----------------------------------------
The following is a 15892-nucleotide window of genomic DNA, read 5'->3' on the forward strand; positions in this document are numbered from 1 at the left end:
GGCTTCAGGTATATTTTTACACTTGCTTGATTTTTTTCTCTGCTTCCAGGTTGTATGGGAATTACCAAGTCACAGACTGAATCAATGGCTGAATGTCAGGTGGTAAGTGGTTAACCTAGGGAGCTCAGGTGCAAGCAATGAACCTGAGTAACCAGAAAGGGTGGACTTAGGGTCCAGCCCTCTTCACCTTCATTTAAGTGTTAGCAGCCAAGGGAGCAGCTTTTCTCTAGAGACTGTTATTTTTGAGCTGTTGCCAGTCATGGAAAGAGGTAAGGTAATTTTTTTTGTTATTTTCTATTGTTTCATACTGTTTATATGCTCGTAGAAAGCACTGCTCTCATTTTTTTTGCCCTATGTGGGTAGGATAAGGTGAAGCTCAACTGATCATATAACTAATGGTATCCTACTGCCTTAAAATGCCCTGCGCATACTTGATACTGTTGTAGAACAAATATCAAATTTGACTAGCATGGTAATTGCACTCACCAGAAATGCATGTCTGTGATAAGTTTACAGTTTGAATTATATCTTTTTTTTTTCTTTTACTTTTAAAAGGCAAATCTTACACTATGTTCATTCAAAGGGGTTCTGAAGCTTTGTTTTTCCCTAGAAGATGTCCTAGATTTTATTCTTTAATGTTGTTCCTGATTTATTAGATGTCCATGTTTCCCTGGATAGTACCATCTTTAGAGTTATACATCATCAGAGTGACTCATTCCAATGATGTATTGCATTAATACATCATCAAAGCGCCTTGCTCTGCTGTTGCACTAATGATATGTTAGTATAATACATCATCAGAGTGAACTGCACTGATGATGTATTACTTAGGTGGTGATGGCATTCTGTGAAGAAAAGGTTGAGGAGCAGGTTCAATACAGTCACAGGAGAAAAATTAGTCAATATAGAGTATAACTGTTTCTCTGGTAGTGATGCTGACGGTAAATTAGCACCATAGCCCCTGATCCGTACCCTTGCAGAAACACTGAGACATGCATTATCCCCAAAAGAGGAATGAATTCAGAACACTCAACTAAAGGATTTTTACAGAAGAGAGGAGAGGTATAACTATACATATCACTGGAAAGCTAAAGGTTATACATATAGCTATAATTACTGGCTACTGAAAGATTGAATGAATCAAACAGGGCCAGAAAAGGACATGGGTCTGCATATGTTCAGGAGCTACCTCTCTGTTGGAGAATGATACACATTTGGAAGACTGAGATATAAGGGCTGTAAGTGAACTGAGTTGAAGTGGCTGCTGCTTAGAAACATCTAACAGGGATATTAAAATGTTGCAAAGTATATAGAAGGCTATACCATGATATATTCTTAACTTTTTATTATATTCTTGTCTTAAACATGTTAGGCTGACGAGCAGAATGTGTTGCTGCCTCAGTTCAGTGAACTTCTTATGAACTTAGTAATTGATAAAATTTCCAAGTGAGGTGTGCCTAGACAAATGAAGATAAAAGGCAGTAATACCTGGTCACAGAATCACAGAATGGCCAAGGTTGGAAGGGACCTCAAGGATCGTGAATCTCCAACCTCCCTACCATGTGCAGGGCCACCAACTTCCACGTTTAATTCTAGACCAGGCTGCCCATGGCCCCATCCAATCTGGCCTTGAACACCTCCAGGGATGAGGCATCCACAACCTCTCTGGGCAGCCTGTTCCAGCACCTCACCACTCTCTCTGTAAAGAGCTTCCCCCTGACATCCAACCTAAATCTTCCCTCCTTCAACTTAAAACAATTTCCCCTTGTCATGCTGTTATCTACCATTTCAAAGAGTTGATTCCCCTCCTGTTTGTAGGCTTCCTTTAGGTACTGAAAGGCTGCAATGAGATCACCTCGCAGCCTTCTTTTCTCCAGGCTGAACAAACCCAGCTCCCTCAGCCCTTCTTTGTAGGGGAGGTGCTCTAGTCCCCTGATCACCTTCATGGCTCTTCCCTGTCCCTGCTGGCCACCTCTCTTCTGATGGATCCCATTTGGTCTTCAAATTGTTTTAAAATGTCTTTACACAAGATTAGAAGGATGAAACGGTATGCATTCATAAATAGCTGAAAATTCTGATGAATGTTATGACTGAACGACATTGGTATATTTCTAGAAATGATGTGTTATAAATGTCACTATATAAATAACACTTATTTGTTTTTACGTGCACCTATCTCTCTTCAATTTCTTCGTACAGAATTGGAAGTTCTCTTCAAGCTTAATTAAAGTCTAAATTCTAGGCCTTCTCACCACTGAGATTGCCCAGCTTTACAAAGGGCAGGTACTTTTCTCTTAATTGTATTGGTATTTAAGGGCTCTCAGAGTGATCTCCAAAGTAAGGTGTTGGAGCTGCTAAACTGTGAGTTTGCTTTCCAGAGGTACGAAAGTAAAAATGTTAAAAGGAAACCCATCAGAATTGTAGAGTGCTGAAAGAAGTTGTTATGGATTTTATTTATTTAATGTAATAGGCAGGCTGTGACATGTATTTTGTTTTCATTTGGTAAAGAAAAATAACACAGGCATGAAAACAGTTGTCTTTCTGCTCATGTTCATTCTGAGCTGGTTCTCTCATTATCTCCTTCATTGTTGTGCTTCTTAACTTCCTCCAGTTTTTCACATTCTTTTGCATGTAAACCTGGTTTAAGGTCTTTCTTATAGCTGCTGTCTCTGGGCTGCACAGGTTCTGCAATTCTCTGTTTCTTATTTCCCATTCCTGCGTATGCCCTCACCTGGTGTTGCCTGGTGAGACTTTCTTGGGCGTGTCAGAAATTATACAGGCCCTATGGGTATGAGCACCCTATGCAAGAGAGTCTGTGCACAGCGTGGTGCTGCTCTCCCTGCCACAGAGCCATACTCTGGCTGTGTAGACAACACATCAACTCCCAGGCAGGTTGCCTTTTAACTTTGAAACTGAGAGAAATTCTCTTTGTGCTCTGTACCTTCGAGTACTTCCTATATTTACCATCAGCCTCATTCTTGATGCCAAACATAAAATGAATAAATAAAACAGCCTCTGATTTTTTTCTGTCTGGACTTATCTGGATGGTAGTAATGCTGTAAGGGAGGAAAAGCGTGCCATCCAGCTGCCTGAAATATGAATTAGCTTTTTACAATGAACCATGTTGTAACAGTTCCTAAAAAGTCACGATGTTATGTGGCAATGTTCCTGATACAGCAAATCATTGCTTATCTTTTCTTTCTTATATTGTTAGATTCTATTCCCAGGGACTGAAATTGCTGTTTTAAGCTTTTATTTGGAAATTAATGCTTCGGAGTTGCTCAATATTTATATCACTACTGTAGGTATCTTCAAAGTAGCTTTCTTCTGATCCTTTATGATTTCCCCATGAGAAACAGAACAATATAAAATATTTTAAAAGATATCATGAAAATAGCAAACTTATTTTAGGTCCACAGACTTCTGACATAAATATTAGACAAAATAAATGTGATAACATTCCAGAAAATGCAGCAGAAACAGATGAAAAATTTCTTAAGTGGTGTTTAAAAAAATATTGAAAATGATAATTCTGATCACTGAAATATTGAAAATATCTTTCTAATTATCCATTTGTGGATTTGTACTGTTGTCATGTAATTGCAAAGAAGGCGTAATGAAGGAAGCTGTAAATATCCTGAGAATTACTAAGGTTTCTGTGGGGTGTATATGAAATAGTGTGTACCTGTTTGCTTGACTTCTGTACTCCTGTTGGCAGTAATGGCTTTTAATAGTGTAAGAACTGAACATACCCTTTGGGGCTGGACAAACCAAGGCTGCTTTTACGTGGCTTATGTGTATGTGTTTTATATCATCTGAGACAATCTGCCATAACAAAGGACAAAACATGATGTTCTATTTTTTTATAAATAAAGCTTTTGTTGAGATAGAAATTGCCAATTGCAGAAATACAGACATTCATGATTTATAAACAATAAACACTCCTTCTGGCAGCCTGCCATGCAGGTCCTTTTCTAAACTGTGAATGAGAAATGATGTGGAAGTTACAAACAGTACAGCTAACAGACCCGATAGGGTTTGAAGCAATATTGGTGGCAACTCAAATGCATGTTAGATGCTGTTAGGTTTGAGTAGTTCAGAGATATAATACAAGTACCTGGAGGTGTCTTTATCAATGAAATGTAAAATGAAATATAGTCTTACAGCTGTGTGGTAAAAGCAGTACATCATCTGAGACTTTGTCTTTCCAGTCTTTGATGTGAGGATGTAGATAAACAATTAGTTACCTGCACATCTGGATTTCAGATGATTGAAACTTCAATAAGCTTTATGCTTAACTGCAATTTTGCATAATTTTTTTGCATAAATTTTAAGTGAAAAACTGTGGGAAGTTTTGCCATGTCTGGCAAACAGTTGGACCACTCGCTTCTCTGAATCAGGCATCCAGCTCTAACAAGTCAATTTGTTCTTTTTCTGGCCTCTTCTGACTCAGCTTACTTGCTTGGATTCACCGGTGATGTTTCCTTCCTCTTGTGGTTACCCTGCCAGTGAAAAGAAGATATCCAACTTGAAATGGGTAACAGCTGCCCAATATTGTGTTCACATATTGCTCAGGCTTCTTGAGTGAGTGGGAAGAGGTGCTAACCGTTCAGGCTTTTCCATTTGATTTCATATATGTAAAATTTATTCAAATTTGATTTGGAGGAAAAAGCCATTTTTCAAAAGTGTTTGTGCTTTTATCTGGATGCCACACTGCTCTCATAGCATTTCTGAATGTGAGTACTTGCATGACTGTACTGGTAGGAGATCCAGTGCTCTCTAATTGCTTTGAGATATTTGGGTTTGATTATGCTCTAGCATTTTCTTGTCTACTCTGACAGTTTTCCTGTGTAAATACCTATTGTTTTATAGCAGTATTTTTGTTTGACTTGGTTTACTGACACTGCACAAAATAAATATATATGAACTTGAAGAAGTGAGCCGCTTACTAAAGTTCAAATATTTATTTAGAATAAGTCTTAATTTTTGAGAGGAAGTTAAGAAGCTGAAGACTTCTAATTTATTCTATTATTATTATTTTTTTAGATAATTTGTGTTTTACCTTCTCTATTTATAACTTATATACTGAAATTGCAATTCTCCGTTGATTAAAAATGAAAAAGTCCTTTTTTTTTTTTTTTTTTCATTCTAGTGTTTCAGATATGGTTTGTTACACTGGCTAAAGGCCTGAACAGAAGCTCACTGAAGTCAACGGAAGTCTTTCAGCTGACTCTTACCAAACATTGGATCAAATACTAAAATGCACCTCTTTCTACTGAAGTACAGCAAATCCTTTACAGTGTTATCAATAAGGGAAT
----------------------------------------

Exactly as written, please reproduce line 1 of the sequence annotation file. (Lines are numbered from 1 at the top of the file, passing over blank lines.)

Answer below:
The following is a 15892-nucleotide window of genomic DNA, read 5'->3' on the forward strand; positions in this document are numbered from 1 at the left end: